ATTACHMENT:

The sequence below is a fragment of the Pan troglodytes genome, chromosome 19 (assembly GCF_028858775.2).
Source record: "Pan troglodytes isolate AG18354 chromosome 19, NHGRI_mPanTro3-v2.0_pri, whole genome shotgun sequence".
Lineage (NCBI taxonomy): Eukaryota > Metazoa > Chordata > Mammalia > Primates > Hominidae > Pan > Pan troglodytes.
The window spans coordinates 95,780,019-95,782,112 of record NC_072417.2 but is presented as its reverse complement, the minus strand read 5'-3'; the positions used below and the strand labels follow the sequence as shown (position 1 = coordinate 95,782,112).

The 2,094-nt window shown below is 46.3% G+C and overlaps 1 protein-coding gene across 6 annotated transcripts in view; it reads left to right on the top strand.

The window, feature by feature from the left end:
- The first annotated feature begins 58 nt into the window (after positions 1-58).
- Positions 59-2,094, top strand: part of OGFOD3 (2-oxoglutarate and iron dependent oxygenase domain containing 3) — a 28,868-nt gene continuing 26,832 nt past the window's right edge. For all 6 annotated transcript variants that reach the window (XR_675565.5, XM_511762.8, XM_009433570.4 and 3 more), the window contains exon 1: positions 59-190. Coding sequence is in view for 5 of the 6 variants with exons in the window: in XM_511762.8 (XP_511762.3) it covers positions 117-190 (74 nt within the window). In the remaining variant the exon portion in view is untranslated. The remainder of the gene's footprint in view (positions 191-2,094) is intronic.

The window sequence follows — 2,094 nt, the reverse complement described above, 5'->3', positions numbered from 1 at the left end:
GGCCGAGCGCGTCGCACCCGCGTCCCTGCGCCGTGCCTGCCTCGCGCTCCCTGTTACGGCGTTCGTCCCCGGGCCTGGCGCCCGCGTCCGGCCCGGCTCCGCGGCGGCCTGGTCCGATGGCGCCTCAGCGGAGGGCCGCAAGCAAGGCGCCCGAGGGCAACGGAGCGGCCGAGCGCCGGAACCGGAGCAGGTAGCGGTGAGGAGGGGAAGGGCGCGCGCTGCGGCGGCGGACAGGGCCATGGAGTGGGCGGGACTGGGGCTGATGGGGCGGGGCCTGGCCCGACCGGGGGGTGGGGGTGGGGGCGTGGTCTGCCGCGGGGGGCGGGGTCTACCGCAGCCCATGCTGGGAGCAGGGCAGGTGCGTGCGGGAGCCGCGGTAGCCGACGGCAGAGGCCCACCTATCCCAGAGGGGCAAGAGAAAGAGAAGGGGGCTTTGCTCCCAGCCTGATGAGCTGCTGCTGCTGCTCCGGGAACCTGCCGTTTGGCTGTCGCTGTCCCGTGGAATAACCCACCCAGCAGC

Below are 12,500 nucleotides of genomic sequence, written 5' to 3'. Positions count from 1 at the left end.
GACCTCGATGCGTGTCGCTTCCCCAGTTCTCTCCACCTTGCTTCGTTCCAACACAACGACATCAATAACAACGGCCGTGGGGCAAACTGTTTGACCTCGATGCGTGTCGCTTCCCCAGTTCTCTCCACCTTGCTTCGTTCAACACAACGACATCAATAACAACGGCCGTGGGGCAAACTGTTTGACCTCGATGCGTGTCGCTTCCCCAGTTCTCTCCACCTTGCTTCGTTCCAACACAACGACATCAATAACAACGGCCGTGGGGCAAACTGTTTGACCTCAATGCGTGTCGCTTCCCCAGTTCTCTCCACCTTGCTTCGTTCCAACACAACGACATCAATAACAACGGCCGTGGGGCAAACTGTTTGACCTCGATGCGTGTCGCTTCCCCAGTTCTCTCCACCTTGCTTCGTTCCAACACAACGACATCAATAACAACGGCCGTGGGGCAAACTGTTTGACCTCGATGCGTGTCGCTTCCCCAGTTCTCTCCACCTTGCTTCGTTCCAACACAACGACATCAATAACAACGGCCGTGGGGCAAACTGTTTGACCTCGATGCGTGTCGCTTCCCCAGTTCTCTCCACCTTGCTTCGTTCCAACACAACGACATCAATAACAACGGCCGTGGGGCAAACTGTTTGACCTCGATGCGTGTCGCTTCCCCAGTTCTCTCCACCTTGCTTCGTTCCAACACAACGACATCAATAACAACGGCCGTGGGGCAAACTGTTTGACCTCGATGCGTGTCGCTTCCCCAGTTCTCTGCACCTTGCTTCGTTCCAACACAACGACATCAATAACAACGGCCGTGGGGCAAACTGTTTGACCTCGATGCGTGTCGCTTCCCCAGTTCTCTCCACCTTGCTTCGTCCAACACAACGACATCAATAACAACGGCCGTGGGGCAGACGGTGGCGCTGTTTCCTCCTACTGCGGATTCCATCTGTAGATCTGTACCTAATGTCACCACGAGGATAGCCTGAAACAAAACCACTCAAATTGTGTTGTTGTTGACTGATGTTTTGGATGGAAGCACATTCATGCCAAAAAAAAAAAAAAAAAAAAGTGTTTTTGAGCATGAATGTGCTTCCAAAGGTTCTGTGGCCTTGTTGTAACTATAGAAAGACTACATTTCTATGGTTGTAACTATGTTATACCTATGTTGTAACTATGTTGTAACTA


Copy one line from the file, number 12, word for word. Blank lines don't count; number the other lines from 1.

GACCTCGATGCGTGTCGCTTCCCCAGTTCTCTCCACCTTGCTTCGTTCCAACACAACGACATCAATAACAACGGCCGTGGGGCAAACTGTTTGACCTCGATGCGTGTCGCTTCCCCAGTTCTCTCCACCTTGCTTCGTTCAACACAACGACATCAATAACAACGGCCGTGGGGCAAACTGTTTGACCTCGATGCGTGTCGCTTCCCCAGTTCTCTCCACCTTGCTTCGTTCCAACACAACGACATCAATAACAACGGCCGTGGGGCAAACTGTTTGACCTCAATGCGTGTCGCTTCCCCAGTTCTCTCCACCTTGCTTCGTTCCAACACAACGACATCAATAACAACGGCCGTGGGGCAAACTGTTTGACCTCGATGCGTGTCGCTTCCCCAGTTCTCTCCACCTTGCTTCGTTCCAACACAACGACATCAATAACAACGGCCGTGGGGCAAACTGTTTGACCTCGATGCGTGTCGCTTCCCCAGTTCTCTCCACCTTGCTTCGTTCCAACACAACGACATCAATAACAACGGCCGTGGGGCAAACTGTTTGACCTCGATGCGTGTCGCTTCCCCAGTTCTCTCCACCTTGCTTCGTTCCAACACAACGACATCAATAACAACGGCCGTGGGGCAAACTGTTTGACCTCGATGCGTGTCGCTTCCCCAGTTCTCTCCACCTTGCTTCGTTCCAACACAACGACATCAATAACAACGGCCGTGGGGCAAACTGTTTGACCTCGATGCGTGTCGCTTCCCCAGTTCTCTGCACCTTGCTTCGTTCCAACACAACGACATCAATAACAACGGCCGTGGGGCAAACTGTTTGACCTCGATGCGTGTCGCTTCCCCAGTTCTCTCCACCTTGCTTCGTCCAACACAACGACATCAATAACAACGGCCGTGGGGCAGACGGTGGCGCTGTTTCCTCCTACTGCGGATTCCATCTGTAGATCTGTACCTAATGTCACCACGAGGATAGCCTGAAACAAAACCACTCAAATTGTGTTGTTGTTGACTGATGTTTTGGATGGAAGCACATTCATGCCAAAAAAAAAAAAAAAAAAAAGTGTTTTTGAGCATGAATGTGCTTCCAAAGGTTCTGTGGCCTTGTTGTAACTATAGAAAGACTACATTTCTATGGTTGTAACTATGTTATACCTATGTTGTAACTATGTTGTAACTA